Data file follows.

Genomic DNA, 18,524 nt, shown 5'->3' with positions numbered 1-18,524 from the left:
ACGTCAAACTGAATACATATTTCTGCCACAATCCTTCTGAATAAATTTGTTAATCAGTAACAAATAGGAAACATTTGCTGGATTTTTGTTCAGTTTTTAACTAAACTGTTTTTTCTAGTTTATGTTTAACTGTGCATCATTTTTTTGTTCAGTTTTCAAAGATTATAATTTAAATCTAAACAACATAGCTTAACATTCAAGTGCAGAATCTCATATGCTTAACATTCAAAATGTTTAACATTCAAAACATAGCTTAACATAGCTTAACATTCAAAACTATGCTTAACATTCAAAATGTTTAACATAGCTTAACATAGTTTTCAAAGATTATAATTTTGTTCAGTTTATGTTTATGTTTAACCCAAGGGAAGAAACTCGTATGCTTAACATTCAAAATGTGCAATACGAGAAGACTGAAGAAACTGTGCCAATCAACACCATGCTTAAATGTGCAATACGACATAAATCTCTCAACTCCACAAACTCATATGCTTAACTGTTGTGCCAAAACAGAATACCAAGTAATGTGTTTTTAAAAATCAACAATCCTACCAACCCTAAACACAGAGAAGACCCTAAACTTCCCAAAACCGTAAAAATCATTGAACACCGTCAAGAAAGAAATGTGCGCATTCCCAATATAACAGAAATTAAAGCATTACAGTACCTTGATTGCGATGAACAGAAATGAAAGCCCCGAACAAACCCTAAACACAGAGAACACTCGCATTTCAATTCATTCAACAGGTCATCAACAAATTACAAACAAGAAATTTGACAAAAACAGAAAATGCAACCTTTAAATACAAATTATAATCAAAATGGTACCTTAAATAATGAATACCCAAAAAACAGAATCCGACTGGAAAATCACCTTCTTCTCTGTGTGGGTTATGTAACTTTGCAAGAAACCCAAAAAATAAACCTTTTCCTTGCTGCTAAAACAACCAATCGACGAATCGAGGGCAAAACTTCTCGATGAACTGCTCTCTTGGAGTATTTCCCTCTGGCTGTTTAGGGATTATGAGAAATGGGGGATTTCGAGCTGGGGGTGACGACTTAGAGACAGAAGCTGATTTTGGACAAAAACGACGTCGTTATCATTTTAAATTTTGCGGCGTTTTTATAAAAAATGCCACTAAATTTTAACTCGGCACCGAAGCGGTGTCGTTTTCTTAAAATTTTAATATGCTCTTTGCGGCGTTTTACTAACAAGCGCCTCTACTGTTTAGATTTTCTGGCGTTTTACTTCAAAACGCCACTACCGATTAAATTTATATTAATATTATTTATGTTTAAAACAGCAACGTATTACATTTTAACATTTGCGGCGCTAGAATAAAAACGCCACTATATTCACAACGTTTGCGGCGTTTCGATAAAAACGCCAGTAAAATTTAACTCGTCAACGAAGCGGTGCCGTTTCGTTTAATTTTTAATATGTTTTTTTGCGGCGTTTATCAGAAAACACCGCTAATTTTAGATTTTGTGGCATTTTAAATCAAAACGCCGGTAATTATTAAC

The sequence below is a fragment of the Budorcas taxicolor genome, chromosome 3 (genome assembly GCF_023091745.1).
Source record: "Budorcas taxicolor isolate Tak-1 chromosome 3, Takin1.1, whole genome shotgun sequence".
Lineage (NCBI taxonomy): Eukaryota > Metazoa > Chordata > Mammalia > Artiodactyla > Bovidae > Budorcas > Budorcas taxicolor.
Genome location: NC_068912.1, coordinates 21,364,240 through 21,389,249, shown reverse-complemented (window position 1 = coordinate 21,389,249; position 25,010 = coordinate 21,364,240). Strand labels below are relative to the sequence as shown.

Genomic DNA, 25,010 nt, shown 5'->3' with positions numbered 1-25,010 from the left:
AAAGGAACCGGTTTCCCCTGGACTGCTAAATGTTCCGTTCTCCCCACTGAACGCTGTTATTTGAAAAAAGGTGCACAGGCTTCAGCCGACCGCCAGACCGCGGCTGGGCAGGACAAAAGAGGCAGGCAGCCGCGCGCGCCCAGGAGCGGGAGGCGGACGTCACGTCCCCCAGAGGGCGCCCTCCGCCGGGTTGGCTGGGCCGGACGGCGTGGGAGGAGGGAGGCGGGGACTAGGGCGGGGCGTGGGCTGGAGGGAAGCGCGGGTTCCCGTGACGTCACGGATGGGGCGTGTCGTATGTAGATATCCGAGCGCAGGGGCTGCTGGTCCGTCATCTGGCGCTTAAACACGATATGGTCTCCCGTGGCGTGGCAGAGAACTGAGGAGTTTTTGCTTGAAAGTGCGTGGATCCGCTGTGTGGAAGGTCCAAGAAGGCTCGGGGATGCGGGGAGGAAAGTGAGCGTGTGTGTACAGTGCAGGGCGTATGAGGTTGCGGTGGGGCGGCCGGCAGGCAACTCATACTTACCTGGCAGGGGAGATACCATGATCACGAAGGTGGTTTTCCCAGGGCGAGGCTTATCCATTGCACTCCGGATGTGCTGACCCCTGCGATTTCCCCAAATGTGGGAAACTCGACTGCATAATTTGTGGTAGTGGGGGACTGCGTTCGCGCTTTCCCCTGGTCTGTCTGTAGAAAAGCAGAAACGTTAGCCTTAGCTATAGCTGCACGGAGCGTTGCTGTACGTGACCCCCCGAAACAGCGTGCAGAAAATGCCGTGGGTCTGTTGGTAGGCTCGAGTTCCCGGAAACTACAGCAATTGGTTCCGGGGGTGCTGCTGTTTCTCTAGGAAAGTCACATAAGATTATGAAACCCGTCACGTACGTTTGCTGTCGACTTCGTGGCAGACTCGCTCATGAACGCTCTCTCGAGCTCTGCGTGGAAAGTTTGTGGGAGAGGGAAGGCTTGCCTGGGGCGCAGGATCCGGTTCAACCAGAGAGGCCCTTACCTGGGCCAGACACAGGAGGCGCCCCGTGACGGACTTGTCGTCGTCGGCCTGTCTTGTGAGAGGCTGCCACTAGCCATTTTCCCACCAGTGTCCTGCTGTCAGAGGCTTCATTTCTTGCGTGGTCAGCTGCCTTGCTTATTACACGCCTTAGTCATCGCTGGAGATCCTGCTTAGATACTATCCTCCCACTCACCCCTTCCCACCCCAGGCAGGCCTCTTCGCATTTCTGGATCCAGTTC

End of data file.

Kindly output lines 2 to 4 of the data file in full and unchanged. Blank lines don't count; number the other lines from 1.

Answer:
ACGTCAAACTGAATACATATTTCTGCCACAATCCTTCTGAATAAATTTGTTAATCAGTAACAAATAGGAAACATTTGCTGGATTTTTGTTCAGTTTTTAACTAAACTGTTTTTTCTAGTTTATGTTTAACTGTGCATCATTTTTTTGTTCAGTTTTCAAAGATTATAATTTAAATCTAAACAACATAGCTTAACATTCAAGTGCAGAATCTCATATGCTTAACATTCAAAATGTTTAACATTCAAAACATAGCTTAACATAGCTTAACATTCAAAACTATGCTTAACATTCAAAATGTTTAACATAGCTTAACATAGTTTTCAAAGATTATAATTTTGTTCAGTTTATGTTTATGTTTAACCCAAGGGAAGAAACTCGTATGCTTAACATTCAAAATGTGCAATACGAGAAGACTGAAGAAACTGTGCCAATCAACACCATGCTTAAATGTGCAATACGACATAAATCTCTCAACTCCACAAACTCATATGCTTAACTGTTGTGCCAAAACAGAATACCAAGTAATGTGTTTTTAAAAATCAACAATCCTACCAACCCTAAACACAGAGAAGACCCTAAACTTCCCAAAACCGTAAAAATCATTGAACACCGTCAAGAAAGAAATGTGCGCATTCCCAATATAACAGAAATTAAAGCATTACAGTACCTTGATTGCGATGAACAGAAATGAAAGCCCCGAACAAACCCTAAACACAGAGAACACTCGCATTTCAATTCATTCAACAGGTCATCAACAAATTACAAACAAGAAATTTGACAAAAACAGAAAATGCAACCTTTAAATACAAATTATAATCAAAATGGTACCTTAAATAATGAATACCCAAAAAACAGAATCCGACTGGAAAATCACCTTCTTCTCTGTGTGGGTTATGTAACTTTGCAAGAAACCCAAAAAATAAACCTTTTCCTTGCTGCTAAAACAACCAATCGACGAATCGAGGGCAAAACTTCTCGATGAACTGCTCTCTTGGAGTATTTCCCTCTGGCTGTTTAGGGATTATGAGAAATGGGGGATTTCGAGCTGGGGGTGACGACTTAGAGACAGAAGCTGATTTTGGACAAAAACGACGTCGTTATCATTTTAAATTTTGCGGCGTTTTTATAAAAAATGCCACTAAATTTTAACTCGGCACCGAAGCGGTGTCGTTTTCTTAAAATTTTAATATGCTCTTTGCGGCGTTTTACTAACAAGCGCCTCTACTGTTTAGATTTTCTGGCGTTTTACTTCAAAACGCCACTACCGATTAAATTTATATTAATATTATTTATGTTTAAAACAGCAACGTATTACATTTTAACATTTGCGGCGCTAGAATAAAAACGCCACTATATTCACAACGTTTGCGGCGTTTCGATAAAAACGCCAGTAAAATTTAACTCGTCAACGAAGCGGTGCCGTTTCGTTTAATTTTTAATATGTTTTTTTGCGGCGTTTATCAGAAAACACCGCTAATTTTAGATTTTGTGGCATTTTAAATCAAAACGCCGGTAATTATTAAC

The sequence below is a fragment of the Budorcas taxicolor genome, chromosome 3 (genome assembly GCF_023091745.1).
Source record: "Budorcas taxicolor isolate Tak-1 chromosome 3, Takin1.1, whole genome shotgun sequence".